“We should ensure that the law on the minimum wage is properly enforced. We should stop companies using tied housing as a way to side-step the minimum wage. We should take action here at home on loopholes in agency worker contracts which allow wages to be unfairly undercut. And we should be looking at EU directives, like the posted workers directive, to make sure they are effective.”
The TUC still disagrees with an idea he repeated, that transitional controls on employment of workers from new EU member states (not, as he stated, that there will be many in the near future) should be strengthened. We have consistently argued that the right to freedom of movement is so fundamental that it should apply from day one, and also that transitional prohibitions on employment only lead migrants from new EU countries to migrate as self-employed, precisely without the coverage of labour market regulation that Miliband advocates. This is clearly one reason why there were not ‘floods’ of Bulgarian and Romanian workers entering Britain on 1 January: those planning to migrate had already arrived in the years since their countries joined the EU, but in vulnerable, insecure, often bogus self-employment.
On benefits, the policies he set out (changing the residential qualifying period for JSA from three months to six months; restricting Child Tax Credit and Child Benefit to children living in the UK; and more scope to deport new arrivals who commit crimes) are not new, and nor are they earth-shattering. But he set it in the context of a contributory principle, saying:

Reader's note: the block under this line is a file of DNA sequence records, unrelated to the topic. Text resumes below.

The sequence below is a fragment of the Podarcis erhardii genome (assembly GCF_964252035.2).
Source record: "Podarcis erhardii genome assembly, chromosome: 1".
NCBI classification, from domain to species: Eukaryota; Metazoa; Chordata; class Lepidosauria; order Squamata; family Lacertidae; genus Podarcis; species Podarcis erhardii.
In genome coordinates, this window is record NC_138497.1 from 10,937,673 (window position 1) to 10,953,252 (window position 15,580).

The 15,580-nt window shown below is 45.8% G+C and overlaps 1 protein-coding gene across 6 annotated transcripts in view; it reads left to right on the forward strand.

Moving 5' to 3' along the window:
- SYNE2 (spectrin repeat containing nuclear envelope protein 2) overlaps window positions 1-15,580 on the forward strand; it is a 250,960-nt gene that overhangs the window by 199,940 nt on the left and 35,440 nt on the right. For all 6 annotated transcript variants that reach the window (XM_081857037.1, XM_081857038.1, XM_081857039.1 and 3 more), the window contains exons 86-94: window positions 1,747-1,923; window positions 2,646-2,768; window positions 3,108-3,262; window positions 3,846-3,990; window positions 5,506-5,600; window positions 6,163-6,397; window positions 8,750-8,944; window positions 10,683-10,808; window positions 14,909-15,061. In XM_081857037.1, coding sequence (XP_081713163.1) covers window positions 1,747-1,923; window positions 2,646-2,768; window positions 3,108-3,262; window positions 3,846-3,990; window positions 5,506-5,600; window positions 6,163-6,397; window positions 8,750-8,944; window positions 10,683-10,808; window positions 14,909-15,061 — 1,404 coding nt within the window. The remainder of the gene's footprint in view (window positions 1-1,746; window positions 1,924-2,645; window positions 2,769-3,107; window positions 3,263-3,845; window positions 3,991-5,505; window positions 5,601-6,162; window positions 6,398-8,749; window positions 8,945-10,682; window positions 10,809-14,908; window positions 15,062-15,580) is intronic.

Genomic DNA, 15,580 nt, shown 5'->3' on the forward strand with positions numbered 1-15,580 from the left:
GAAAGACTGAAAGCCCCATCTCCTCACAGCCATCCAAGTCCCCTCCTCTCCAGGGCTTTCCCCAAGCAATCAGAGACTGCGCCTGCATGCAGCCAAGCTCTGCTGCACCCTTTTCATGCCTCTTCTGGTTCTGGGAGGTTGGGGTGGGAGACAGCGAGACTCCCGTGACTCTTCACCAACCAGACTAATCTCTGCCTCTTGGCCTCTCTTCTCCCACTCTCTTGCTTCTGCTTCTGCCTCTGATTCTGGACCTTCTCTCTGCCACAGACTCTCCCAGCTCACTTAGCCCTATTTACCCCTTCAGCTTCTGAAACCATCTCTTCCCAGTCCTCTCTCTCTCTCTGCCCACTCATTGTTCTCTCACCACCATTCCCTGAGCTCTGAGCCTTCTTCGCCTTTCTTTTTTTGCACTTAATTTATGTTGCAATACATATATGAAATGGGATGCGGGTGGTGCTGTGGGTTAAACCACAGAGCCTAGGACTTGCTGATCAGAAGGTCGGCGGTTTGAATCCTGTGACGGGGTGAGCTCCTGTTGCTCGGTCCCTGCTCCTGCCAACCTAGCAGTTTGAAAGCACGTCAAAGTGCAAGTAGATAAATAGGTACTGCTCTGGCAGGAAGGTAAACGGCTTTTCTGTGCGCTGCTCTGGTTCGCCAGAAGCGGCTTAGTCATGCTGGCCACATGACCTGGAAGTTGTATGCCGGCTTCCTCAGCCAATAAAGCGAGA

“Solidarity between those receiving benefits and tax-payers must be built, through a system in which people can have faith. … British people recognise that Britain gains when people come here and contribute. But they don’t believe that people newly arrived should have exactly the same rights as people who have contributed throughout their lives.”
And finally, on a referendum, he raised the volume there too. But the Financial Times suggested that, while pledging a referendum under certain circumstances, he was making clear that those circumstances were so unlikely to happen that he was in effect ruling a referendum out! The BBC’s Nick Robinson described the policy as “a promise of reform and a referendum but not, as they used to say in Star Trek, ‘as we know it’.”
There is more that Labour needs to do to set out a clearer, more popular vision of how Europe could be better with a revitalised social model, but Ed Miliband is right that the key questions on Europe are whether it creates more and better jobs, and are people better off? He’s right that the protections Europe offers to part-time workers, agency workers and people working long hours need to be better. And he’s right to say that the key test on immigration is fairness: we welcome people who do their job, pay their taxes, and join in.
But the Prime Minister is absolutely wrong to jeopardise jobs and investment, wrong to threaten rights at work, and wrong to sow divisions among working people. Promoting insecurity, austerity and the free market is wrong for Europe just as it is wrong for Britain.